"We hold ourselves to a standard that is at least as high as what the FDA and other regulatory bodies expect," Nath said. Siemens antibody coronavirus assays have been developed using a quality system and processes that it has used to develop more than 200 antibody assays that have received regulatory clearances and are already in use, he said.
It is important to note, Nath said, that there are different types of serology assays, and the high throughput systems from the largest diagnostic manufacturers are the most accurate, including high-throughput immunoassay platforms developed by companies such as Roche, Abbott, Danaher's Beckman Coulter, and Ortho Clinical Diagnostics.
Assays that operate from a fingerstick of blood and often use point-of-care lateral flow technology are the least sensitive, he said. Clinicians also use ELISA platforms to run antibody tests, and research universities and other organizations developing laboratory tests frequently use this technology, but the technology is not "amenable to high levels of automation," Nath said.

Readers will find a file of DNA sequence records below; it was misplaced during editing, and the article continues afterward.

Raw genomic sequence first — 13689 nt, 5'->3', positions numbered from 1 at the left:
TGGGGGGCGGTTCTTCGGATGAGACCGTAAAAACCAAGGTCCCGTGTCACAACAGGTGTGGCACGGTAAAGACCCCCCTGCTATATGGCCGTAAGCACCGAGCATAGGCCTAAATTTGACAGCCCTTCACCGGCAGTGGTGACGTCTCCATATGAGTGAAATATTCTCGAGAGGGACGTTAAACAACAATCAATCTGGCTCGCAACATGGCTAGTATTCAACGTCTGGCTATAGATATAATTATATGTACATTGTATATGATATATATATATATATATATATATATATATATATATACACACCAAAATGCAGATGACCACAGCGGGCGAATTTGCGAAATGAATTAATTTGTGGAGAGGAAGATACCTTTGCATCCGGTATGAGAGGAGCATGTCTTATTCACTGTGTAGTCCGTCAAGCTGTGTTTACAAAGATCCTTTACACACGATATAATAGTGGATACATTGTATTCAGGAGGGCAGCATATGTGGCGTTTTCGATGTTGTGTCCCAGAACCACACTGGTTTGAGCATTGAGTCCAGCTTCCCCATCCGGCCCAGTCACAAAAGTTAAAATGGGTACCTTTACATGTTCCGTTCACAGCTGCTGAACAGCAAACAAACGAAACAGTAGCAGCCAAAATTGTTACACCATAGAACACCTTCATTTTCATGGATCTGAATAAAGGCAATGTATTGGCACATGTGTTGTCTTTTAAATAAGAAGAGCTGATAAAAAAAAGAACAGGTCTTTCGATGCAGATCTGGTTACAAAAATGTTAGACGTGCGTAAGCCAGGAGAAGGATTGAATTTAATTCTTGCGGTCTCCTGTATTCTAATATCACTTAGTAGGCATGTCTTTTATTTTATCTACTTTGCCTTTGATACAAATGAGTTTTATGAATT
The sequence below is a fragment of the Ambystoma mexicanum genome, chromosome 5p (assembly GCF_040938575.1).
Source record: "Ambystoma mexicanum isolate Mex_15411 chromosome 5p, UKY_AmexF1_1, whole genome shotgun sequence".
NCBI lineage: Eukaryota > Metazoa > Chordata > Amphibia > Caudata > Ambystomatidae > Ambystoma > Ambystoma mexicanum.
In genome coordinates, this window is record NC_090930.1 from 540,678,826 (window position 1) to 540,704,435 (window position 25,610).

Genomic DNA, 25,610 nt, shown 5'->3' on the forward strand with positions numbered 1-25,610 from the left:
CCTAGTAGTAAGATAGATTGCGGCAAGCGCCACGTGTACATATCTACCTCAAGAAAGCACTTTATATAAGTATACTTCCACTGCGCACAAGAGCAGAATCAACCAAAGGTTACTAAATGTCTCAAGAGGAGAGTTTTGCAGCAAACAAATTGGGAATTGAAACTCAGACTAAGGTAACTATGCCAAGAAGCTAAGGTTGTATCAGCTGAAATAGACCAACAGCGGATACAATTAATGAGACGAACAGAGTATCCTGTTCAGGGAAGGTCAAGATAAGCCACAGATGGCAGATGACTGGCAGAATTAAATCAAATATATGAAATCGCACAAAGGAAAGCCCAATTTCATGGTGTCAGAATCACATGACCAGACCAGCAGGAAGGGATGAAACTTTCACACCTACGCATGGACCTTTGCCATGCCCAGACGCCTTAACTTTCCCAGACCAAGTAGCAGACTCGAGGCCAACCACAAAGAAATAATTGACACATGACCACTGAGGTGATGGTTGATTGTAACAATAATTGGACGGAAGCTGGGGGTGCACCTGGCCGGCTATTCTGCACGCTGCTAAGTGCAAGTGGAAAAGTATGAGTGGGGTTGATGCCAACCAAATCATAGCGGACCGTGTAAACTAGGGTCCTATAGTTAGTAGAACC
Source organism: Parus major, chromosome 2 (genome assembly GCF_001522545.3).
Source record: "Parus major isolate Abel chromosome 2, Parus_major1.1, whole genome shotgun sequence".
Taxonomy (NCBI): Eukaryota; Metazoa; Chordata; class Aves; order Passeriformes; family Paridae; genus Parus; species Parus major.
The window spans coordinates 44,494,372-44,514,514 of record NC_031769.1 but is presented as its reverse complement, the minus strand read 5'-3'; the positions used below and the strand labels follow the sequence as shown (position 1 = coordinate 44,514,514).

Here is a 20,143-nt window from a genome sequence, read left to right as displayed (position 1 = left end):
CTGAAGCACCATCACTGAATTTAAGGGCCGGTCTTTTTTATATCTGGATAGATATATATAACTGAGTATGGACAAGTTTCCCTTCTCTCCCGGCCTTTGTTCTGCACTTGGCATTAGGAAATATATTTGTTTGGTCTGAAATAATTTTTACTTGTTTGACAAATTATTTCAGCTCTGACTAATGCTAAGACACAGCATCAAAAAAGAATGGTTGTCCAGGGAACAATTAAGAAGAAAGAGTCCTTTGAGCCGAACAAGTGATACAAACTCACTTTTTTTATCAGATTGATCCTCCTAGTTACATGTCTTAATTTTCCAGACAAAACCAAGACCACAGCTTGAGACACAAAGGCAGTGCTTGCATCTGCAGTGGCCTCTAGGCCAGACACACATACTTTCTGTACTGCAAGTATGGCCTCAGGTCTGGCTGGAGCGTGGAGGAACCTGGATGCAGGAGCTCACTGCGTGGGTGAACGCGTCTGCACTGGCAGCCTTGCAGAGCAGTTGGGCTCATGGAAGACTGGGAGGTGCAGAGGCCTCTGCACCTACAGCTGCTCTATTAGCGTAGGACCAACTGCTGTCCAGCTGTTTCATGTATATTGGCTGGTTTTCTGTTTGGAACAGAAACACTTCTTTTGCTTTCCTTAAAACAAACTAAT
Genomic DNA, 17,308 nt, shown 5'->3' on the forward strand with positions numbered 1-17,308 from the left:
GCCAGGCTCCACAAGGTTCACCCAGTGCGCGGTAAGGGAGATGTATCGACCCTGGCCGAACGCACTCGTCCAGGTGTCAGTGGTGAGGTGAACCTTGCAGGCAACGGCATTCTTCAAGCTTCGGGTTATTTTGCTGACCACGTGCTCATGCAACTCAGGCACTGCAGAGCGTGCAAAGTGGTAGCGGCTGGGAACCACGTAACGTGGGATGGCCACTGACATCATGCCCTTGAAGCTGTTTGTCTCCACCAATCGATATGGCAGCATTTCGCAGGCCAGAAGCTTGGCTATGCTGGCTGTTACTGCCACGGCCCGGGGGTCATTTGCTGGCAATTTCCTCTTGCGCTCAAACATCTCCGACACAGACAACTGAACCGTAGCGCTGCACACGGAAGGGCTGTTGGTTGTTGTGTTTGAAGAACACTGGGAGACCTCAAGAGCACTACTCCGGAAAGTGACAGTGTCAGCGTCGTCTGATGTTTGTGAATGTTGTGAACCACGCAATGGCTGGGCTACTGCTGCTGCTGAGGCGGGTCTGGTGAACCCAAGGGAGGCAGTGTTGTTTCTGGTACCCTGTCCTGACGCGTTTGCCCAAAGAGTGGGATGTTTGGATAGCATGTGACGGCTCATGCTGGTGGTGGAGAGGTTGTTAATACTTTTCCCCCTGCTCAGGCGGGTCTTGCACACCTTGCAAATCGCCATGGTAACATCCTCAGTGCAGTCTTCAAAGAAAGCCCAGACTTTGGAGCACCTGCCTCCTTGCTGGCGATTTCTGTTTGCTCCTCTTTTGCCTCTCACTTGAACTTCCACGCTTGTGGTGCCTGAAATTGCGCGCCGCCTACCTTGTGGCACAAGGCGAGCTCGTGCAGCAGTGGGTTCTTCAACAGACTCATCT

"We have a long track record of developing assays not only for infectious diseases, but for a variety of conditions, including cardiovascular, metabolic, and others," Nath said. "Robust and well-established quality control processes govern every step of the way from design to development, verification and validation to manufacturing scale-up, and post-manufacturing."